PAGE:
Then comes the part where once you are certain with the allocation. Let’s say you choose 50% of the money to be invested in stocks. You have to choose which stocks you’re going to buy now. Either you could pick your stocks based on charts, or you could pick stocks based on the growth potential or you could pick stocks that pay high dividends or something else. In effect there, what you’re trying to do is bring something to the table that will allow you to pick the best. Similarly, you divide the other half of your money to choose the best bond or best real asset you think can give decent returns. So you’ve allocated your assets and then you pick the right securities within each asset.

Last step is execution. You actually have to go out and buy those assets. No big deal, right? Read further then.

Tricky Part

Well, I did not mean it as tricky, you can say this part needs little extra efforts that not many of us put. Obviously, for this part, I think most of us should get help from a good financial advisor. None the less it everyone should know this part, and I strictly recommend to read on.

Tracking your portfolio is essential, not daily but yes at least half yearly or quarterly. You have to look back at your portfolio and ask yourself did I make a sufficient return? Not just “did I make money?” but “did I make a sufficient return?” given the risk I took. So you have to measure the risk on your portfolio. You have to measure the return on your portfolio. You have to have some kind of benchmark that you decide which you have to beat and more importantly you have to be honest with yourself, “did I actually make money with all of this work I’ve put into this portfolio management process?”

Bird’s eye view

You can categorize investment philosophies very broadly on the following dimensions:

  1. Your investment philosophy can be a market timing philosophy where much of your work is done at the asset allocation stage. Here you basically shuffle the asset allocation based on your analysis of the market. For example, if you think there will be a surge in gold prices and stocks are going to underperform then you shift-increase the asset allocation from stocks to gold, etc etc. As long as you understand the markets very well, you just have to put your money in the right asset class and you’re going to make money.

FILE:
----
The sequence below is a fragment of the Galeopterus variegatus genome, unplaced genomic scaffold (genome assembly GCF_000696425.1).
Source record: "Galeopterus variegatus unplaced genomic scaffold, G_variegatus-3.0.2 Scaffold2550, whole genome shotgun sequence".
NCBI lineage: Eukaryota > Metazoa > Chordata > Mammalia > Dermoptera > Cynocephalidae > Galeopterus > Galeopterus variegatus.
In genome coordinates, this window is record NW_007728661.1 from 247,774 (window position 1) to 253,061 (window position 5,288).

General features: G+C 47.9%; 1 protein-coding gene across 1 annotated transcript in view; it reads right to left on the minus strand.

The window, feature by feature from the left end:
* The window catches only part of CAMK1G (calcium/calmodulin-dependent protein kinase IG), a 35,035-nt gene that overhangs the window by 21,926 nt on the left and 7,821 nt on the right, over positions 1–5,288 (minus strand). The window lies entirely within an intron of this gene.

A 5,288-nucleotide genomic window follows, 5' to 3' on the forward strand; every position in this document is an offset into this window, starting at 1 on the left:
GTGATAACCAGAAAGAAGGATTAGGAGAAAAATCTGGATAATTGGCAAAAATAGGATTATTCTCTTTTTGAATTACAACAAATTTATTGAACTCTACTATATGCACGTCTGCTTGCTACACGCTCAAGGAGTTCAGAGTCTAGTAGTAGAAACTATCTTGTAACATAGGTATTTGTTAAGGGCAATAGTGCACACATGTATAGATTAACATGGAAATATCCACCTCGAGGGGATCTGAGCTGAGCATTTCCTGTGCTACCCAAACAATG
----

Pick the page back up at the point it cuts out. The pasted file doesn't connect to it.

2. If you can pick the right stocks or the right bonds or the right real assets it can be activist investing or passive investing. As an activist investor, you actually take a position in an asset or a company and you try to change the value of the company. Most of us don’t have that much power but if you have enough money you might try. Whereas as a passive investor, you invest in the best investments you can and hope and pray that those investments go up as much as you thought they would.
  3. If you have asset selection strategies basically you’re looking at a variety of different philosophies. You could pick stocks based on charts, you can pick stocks based on fundamentals, you can pick stocks based on growth. Whatever you’re doing you’re essentially trying to still pick the best stocks or the bonds that will make the highest returns.
  4. Finally, the execution based philosophies where essentially you try to take advantage of market mistakes. A classic example of this is arbitrage based strategies where essentially you try to find the same asset price differently in two different markets and just buy it in the lower price market, then sell it in the higher price market and claim the difference. Another example would be if you think a company is undervalued in the same market, with all your skills you are able to identify that little early than the market, then investing it that company can get you decent returns in the long term.

To Summarize…

I think the first step is to lay the foundation you need to be able to understand risk and incorporate risk into your decision-making. I’m not talking about this understanding risk and return models in finance you might never use them but you might still be able to understand risk.

Second, you need to understand financial statements you cannot invest in stocks without understanding basic accounting statements. You have to understand the process of trading, what is the cost of trading, what are the frictions, why might your strategy not work in the real world.

Develop a point of view about how markets work and where they might break down markets make mistakes. If you believe markets make mistakes you have to start fleshing out what types of mistakes they make and why they make those mistakes and then find the philosophy that best fits you. That’s the key!

Finally, investment philosophies can be short-term medium-term, and long-term and there’s again no predisposition on my part to say long-term philosophies are better than short-term philosophies if you can find a short-term philosophy that works for you all the more power to you!

Enjoy more such articles on! Happy investing! Peace!